Bhakta was fearless from his very child hood.
Once his father went to the farm leaving him asleep. After a while,
he woke up and found his father's bed empty. It was midnight.
He thought of going to the farm. He took a stick in his hand and
went alone to the farm at midnight, chanting the name of Swaminarayan.
Having seen him arrive alone on such a dark night, his father
asked him : "Weren't you afraid of coming here alone at such
a late hour, my dear?" There was a common belief that the
road to the farm was haunted by ghosts
Dungar Bhakta replied in his simple and innocent language: "Haven't
you told me, father, that Maharaj accompanies him who walks chanting
the name "Swaminarayan,
Swaminarayan," and protects him? I have thus brought Maharaj
me. If the ghost had accosted me I would have
driven him away with this stick." Dhoribhai was greatly pleased
to hear such brave words from his son.
By now Dungar Bhakta had cultivated a habit of listening to religious
stories. He could not find himself at ease without listening to
them. When his father would ask him to prepare bundles of tobacco
leaves in the field, he would make a precondition : "I shall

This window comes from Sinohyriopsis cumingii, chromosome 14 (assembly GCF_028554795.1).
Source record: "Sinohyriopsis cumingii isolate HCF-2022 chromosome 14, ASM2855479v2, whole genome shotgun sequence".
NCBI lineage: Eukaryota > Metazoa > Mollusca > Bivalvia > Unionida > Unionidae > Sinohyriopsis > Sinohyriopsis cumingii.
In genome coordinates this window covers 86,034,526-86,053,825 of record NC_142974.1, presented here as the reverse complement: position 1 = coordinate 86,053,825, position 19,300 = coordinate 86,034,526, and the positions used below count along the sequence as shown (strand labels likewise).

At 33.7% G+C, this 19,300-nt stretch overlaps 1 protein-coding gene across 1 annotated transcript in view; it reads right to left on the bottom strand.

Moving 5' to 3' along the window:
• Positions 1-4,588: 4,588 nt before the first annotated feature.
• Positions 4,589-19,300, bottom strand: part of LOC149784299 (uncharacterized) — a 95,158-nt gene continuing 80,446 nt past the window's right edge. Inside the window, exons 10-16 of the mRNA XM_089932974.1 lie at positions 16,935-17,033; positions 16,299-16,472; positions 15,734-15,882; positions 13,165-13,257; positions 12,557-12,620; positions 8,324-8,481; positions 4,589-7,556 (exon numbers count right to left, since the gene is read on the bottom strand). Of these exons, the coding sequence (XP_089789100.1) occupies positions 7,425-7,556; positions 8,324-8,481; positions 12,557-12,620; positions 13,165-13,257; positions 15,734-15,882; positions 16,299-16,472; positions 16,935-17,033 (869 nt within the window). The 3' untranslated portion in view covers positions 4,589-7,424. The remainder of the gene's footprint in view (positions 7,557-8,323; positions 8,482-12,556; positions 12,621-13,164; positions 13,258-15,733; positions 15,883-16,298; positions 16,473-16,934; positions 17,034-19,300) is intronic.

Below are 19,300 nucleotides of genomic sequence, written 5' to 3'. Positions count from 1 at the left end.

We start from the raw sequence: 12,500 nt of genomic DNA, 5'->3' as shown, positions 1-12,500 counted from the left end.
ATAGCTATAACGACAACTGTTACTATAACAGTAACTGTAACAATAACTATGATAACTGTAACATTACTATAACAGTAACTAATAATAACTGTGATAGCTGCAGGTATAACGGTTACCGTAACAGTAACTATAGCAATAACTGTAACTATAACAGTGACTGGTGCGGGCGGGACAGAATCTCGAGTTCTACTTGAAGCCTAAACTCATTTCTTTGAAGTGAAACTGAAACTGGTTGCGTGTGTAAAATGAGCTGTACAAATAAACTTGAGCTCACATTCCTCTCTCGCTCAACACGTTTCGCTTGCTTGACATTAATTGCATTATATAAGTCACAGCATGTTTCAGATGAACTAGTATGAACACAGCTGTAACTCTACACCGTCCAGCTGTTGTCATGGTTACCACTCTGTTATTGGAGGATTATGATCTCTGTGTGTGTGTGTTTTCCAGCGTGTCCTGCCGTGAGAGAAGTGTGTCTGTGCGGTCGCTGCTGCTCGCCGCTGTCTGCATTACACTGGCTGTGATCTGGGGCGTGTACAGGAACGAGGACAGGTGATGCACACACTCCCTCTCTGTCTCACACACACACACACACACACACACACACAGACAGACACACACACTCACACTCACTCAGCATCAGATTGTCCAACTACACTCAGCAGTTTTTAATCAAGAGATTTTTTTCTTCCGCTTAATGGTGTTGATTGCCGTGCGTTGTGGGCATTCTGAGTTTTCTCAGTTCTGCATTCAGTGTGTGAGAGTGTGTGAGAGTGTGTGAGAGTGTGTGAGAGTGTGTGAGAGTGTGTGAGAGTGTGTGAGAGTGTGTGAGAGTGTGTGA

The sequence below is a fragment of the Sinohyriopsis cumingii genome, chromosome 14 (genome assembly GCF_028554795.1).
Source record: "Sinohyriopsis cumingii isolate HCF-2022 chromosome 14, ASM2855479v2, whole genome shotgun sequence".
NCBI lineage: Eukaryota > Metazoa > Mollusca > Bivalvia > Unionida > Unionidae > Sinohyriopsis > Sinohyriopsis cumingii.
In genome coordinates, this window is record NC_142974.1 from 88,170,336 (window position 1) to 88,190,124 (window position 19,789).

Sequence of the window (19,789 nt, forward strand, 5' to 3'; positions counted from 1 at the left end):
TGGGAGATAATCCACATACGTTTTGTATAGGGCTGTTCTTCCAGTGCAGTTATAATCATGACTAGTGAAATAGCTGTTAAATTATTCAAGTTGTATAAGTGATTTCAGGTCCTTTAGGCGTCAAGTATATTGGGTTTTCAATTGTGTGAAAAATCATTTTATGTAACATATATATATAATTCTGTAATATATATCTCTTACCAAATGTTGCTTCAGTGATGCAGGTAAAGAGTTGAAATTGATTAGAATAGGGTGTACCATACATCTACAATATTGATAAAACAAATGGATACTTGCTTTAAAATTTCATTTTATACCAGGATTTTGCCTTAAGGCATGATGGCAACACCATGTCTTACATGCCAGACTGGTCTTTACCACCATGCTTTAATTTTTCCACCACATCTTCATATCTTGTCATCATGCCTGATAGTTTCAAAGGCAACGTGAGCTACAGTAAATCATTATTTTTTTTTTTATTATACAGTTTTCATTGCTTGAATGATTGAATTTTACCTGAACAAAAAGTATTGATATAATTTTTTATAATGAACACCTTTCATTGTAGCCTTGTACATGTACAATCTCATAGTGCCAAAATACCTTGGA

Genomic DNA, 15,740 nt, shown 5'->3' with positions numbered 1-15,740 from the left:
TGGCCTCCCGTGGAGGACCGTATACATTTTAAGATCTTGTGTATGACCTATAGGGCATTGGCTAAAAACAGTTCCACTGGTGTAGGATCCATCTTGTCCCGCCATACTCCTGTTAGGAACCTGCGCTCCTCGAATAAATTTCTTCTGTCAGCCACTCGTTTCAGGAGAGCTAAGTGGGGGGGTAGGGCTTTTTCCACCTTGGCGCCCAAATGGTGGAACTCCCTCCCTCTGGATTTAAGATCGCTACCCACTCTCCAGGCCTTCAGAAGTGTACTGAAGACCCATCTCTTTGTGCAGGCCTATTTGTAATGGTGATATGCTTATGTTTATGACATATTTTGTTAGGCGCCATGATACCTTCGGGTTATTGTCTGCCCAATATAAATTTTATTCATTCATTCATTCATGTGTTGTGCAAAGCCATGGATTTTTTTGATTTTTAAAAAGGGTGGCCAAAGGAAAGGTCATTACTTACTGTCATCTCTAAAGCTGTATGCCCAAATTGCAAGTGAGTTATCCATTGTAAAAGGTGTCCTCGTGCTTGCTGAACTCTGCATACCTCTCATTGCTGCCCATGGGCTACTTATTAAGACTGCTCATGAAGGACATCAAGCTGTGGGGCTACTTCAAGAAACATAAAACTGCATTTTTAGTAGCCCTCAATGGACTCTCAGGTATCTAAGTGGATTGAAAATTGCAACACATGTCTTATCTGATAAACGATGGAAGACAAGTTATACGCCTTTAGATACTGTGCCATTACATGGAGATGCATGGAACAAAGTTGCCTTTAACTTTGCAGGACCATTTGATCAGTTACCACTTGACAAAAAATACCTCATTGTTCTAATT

make the bundles if you tell me the story of the Lord." Thus,
he found pleasure in nothing but the Lord.
When he was seven, he made it a point to go to Vadtal on every
full-moon day. There he would approach the sadhus individually
on their asanas (seats), listen to their discourses and enhance
his jnana (knowledge) and vairagya (sense of detachment). He had
to be searched for to be taken home. He did not like to returnhome.
He would pick up the pages of the scriptures discarded as waste
by the scribes in Vadtal, sit down on the verandah of the temple
in the posture of some learned shastri and read out from them.
He had not even started his schooling as yet, but such conduct
on his part predicted that he would be an erudite scholar in future.